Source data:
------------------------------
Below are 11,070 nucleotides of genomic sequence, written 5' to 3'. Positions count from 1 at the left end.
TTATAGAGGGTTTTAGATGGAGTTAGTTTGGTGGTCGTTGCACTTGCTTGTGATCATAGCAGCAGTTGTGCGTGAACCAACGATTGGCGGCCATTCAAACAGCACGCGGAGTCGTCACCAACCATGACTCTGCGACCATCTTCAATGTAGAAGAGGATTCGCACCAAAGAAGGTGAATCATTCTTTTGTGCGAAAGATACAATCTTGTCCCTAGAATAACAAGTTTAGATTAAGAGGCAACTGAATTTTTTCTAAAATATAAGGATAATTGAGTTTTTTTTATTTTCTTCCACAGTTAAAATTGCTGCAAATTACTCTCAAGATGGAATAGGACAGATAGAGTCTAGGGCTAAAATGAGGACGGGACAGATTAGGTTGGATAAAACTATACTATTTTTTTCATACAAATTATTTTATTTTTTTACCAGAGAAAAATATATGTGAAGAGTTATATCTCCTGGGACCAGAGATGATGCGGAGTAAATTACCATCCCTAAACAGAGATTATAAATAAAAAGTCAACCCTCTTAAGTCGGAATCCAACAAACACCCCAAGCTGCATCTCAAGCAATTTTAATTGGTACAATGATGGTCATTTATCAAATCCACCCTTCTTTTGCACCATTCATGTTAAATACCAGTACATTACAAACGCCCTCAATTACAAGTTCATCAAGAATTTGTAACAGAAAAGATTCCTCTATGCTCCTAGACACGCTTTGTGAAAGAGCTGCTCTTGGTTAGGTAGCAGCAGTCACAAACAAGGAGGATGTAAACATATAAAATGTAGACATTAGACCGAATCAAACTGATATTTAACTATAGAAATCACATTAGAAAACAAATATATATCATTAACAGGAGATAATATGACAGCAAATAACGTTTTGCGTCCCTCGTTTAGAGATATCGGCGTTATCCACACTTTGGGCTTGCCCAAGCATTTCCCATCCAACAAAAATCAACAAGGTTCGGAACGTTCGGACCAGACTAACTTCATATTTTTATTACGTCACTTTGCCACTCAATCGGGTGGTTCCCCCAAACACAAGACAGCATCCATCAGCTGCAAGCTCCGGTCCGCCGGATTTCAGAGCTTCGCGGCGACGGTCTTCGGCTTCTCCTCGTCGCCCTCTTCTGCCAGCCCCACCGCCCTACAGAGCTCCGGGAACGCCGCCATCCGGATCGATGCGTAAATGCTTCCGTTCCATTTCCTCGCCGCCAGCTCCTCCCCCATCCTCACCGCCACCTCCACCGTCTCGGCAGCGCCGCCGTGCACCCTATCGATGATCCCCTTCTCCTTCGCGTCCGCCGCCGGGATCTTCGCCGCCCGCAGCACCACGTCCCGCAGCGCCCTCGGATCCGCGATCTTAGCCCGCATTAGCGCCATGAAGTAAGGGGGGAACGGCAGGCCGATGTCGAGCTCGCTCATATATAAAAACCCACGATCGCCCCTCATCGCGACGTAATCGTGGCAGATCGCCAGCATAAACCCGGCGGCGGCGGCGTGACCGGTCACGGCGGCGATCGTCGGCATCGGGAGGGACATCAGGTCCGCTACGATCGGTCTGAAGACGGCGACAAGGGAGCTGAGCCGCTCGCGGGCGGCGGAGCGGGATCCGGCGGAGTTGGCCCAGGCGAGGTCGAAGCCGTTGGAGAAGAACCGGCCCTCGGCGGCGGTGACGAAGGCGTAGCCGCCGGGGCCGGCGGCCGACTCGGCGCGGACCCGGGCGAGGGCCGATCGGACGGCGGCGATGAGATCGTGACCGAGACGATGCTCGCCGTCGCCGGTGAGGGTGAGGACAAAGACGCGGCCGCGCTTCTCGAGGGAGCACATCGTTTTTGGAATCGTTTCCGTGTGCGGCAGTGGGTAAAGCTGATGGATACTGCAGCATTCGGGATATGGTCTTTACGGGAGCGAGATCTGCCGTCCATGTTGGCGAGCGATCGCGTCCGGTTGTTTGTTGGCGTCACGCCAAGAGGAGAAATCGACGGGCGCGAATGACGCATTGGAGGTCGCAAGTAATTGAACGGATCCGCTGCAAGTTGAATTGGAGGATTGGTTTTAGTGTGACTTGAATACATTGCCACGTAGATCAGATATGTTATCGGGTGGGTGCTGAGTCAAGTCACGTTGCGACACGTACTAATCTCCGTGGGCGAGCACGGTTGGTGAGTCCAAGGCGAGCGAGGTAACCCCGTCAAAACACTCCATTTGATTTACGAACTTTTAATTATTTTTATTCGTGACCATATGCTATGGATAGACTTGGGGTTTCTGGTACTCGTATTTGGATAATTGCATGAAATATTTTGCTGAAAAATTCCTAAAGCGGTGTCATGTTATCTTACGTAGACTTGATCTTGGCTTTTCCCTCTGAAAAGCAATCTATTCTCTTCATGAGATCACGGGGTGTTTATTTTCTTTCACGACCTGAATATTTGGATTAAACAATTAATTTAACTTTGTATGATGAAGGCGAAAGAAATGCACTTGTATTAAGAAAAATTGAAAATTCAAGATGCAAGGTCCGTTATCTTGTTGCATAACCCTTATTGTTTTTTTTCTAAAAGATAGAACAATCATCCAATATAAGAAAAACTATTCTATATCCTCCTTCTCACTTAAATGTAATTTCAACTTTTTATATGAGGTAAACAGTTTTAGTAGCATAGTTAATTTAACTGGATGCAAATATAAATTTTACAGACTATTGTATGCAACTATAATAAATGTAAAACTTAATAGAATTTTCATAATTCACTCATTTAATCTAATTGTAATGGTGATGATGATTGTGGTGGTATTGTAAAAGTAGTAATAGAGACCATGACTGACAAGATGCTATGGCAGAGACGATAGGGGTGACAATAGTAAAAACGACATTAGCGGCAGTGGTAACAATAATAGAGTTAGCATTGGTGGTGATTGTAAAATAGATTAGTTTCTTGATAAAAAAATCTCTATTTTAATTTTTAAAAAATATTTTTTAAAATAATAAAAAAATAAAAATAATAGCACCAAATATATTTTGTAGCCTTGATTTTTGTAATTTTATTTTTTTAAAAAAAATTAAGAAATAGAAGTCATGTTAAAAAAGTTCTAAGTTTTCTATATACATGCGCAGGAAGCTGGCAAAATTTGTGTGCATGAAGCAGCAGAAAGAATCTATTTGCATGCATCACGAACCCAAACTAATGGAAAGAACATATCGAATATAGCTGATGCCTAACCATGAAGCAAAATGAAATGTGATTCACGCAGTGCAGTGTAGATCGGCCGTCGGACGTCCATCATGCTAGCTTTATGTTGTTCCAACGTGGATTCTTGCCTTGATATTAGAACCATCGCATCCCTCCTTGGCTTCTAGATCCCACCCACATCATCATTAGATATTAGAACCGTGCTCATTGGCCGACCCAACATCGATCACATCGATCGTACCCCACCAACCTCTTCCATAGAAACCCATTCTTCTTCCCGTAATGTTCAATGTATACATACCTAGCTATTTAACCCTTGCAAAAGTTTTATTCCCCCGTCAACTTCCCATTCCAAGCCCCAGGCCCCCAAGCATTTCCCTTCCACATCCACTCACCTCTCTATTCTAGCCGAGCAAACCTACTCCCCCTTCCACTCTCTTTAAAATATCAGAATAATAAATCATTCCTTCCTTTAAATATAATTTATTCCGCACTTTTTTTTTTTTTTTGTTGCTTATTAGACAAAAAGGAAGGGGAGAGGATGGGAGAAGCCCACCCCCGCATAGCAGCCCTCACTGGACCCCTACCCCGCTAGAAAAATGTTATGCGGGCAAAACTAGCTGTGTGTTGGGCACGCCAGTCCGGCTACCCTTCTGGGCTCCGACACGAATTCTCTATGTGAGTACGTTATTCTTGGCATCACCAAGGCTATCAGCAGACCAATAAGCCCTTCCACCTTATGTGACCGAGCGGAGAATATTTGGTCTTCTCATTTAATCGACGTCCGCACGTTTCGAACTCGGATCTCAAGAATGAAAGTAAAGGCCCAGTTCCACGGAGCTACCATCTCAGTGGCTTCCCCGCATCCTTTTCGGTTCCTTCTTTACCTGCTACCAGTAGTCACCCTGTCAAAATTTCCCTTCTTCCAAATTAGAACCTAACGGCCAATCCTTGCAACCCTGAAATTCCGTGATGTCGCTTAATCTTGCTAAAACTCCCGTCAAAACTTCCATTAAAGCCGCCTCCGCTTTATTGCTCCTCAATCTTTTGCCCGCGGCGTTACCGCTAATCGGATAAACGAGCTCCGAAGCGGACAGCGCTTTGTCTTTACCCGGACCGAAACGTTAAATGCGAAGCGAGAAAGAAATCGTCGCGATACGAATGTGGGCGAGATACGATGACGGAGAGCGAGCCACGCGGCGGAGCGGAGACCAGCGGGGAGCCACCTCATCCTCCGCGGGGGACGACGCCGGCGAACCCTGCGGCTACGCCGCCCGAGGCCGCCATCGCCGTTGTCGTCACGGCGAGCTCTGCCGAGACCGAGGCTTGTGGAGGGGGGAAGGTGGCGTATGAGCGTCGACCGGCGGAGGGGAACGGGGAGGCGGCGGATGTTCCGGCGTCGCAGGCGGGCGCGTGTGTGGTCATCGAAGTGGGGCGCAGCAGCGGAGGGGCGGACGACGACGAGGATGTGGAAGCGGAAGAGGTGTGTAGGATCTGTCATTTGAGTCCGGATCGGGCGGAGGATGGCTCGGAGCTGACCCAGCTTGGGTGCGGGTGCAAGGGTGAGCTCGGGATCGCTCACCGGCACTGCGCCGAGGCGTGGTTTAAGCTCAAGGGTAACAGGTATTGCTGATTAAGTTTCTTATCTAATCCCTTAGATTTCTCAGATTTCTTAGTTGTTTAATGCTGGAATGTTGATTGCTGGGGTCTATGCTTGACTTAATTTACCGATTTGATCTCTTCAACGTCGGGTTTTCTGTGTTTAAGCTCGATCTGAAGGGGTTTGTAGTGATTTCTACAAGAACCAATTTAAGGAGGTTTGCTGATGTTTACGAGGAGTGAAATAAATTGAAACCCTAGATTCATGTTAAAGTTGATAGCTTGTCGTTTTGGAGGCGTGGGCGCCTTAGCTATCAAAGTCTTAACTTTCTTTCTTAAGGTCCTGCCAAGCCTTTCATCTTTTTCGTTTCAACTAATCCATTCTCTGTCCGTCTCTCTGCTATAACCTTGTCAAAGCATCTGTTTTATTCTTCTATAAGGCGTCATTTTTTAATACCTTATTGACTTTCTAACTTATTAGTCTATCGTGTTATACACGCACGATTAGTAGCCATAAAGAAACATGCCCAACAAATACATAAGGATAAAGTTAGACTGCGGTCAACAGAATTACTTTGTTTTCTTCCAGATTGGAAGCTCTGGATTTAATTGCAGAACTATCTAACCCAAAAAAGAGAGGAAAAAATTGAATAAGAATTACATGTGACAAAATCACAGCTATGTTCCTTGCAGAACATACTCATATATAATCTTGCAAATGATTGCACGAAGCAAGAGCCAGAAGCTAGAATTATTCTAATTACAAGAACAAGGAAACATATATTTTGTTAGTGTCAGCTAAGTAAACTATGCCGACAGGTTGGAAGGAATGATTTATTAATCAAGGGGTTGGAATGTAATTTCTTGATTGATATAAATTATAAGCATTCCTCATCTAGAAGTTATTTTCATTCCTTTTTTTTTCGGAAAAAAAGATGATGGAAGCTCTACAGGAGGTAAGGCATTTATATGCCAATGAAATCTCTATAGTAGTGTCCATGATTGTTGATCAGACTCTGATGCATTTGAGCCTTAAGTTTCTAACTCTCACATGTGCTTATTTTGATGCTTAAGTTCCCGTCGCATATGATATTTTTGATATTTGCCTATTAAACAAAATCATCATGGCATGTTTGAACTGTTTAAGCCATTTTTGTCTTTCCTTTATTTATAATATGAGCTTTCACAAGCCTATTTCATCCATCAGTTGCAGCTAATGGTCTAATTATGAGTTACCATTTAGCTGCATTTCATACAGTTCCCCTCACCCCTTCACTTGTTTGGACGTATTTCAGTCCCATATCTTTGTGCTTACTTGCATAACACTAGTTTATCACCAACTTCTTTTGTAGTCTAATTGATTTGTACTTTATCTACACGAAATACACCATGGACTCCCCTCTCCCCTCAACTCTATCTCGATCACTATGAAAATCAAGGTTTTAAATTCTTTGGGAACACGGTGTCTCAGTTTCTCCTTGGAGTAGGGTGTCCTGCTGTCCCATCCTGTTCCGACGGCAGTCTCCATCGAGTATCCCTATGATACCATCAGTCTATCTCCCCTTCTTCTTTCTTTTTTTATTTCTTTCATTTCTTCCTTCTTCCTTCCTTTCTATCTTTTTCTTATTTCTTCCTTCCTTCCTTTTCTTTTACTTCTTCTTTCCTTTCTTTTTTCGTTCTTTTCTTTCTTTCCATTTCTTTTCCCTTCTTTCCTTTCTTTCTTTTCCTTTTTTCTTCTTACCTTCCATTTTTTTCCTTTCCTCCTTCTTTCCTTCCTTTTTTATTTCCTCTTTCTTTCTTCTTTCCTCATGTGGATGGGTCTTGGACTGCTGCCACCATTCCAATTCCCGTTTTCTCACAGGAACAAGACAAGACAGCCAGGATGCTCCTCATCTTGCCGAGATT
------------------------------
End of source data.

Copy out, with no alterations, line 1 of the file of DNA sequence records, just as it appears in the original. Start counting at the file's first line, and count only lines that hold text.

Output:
Below are 11,070 nucleotides of genomic sequence, written 5' to 3'. Positions count from 1 at the left end.